True Compassion


“True compassion does not come from wanting to help out those less fortunate than ourselves but from realizing our kinship with all beings.” Pema Chödrön

Of course, it is both our natural impulse and extremely helpful to want to help those less fortunate than us. The above quote is not intended to diminish such a desire. Instead, it seeks to help us clarify our motivations and develop awareness of our perceptions of ourselves in relation to others. In general, when we see others suffering our instinct is to help. This instinct arises from our own personal experiences of suffering which allow us to directly relate to the suffering of others. As Pema Chödrön’s wisdom points out, there is a recognition of our kinship. We all know what it’s like to feel hunger, loneliness, sadness, and despair. Through our own experience, we recognize such feelings in the faces of others. It is through our capacity to identify with others that we empathize with their struggles and compassion arises. Obviously, the more we feel connected to those we see struggling, the stronger our compassion will be, giving rise to a greater motivation to take action to help as best we can.

We can, however, fall into the trap of seeing ourselves as superior to others. In doing so, we may still recognize the misfortune of others and have a desire to help. While our desire to help is beneficial, feelings of superiority may inhibit our ability to be truly helpful. When we don’t recognize the inherent value and the equality of others, we can lose the ability to relate to them. Instead of seeing them as others in need of support and inspiration, just as we have needed at times, we may see them as less than us in some way who need our sage advice and direction. In doing so, we may wind up giving them what we assume is best instead of observing and learning how to best support their needs. With the recognition of our shared humanity and kinship, we avoid the delusion of superiority, understanding that all of us can fall upon hard times. This allows for a deep compassion to arise that allows us to attend to the needs of others in ways that honor their dignity.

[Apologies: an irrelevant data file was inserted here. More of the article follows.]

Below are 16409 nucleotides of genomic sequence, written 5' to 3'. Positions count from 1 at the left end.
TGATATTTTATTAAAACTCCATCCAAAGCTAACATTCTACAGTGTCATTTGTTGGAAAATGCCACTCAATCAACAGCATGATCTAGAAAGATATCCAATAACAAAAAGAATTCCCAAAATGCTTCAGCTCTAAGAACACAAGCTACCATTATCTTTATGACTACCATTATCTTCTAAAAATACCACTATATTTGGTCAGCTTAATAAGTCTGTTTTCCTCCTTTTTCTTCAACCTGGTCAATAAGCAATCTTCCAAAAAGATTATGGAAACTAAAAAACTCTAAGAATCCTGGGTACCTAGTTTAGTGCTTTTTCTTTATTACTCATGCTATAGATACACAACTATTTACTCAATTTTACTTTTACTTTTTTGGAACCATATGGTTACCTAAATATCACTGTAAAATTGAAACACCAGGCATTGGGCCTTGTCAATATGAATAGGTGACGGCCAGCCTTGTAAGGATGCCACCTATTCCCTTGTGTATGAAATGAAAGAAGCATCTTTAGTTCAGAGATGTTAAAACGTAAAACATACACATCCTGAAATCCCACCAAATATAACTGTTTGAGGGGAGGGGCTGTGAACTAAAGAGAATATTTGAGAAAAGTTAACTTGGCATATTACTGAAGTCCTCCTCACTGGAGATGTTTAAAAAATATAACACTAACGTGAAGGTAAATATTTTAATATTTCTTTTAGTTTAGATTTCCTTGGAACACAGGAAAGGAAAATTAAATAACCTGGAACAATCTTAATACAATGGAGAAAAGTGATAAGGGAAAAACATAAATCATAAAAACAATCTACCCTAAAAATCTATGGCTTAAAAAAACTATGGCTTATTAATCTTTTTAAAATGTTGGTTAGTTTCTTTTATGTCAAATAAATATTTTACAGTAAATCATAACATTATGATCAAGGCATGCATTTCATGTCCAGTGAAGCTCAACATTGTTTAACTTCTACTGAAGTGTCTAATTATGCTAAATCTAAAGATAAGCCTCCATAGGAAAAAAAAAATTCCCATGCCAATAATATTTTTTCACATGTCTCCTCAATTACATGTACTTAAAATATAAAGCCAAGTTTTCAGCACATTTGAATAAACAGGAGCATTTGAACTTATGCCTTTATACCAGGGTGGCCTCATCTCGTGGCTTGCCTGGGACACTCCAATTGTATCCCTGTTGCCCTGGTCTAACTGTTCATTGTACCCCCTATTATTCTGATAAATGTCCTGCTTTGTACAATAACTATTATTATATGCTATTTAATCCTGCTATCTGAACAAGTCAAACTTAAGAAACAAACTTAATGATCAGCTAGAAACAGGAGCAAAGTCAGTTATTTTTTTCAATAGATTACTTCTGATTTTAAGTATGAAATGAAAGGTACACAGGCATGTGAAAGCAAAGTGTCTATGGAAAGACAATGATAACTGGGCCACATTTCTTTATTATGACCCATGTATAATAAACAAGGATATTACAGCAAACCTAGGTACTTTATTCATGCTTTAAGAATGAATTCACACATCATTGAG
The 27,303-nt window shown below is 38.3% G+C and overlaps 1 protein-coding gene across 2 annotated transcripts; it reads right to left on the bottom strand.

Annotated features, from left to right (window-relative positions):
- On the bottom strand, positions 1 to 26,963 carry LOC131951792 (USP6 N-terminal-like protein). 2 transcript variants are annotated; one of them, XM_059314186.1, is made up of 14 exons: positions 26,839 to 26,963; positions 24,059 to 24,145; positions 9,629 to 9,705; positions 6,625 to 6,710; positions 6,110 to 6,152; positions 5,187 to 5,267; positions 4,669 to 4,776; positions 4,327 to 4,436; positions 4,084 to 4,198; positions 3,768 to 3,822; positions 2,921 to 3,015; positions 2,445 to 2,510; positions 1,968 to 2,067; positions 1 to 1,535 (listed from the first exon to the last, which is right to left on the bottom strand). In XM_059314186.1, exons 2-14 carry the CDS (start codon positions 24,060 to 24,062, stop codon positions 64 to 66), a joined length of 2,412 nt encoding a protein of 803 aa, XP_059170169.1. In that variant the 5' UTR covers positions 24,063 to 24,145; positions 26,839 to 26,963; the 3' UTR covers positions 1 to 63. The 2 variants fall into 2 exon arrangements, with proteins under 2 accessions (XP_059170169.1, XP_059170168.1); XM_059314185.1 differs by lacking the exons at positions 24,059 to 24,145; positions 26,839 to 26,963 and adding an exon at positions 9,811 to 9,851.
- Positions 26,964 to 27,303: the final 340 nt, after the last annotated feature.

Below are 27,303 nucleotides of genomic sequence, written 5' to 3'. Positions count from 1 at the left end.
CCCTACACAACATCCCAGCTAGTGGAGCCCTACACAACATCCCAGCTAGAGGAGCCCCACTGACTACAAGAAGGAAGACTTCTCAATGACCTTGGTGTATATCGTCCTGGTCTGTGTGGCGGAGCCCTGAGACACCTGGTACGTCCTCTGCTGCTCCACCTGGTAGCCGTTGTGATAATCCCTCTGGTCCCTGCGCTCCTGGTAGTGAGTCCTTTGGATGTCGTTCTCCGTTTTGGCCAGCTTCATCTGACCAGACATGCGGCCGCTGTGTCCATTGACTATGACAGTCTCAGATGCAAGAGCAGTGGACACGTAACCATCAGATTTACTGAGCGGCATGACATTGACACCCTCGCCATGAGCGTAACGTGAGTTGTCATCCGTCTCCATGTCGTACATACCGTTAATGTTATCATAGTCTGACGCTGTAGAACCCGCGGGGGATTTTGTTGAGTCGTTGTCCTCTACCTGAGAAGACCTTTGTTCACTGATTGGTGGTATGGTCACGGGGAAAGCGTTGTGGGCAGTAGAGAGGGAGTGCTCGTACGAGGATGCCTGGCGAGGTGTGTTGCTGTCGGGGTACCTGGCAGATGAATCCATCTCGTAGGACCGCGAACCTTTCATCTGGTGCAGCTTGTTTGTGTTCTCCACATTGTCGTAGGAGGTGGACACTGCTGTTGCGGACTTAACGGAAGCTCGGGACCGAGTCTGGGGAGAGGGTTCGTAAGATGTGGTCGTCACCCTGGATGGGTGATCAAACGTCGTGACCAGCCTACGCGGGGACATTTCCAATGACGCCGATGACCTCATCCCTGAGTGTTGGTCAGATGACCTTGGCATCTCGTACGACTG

I invite you to notice when you feel superior to others in some way. Instead of being prideful, see if you can identify with some of the struggles of those who seem less fortunate. Instead of watering the seeds of pride, see if it may be more beneficial to water the seeds of gratitude and compassion. – John Bruna 

MLP Community 1


The above is an excerpt from one of the daily inspirations sent to the members of the Mindful Life Community.

Copyright © 2018 John Bruna. All rights reserved.

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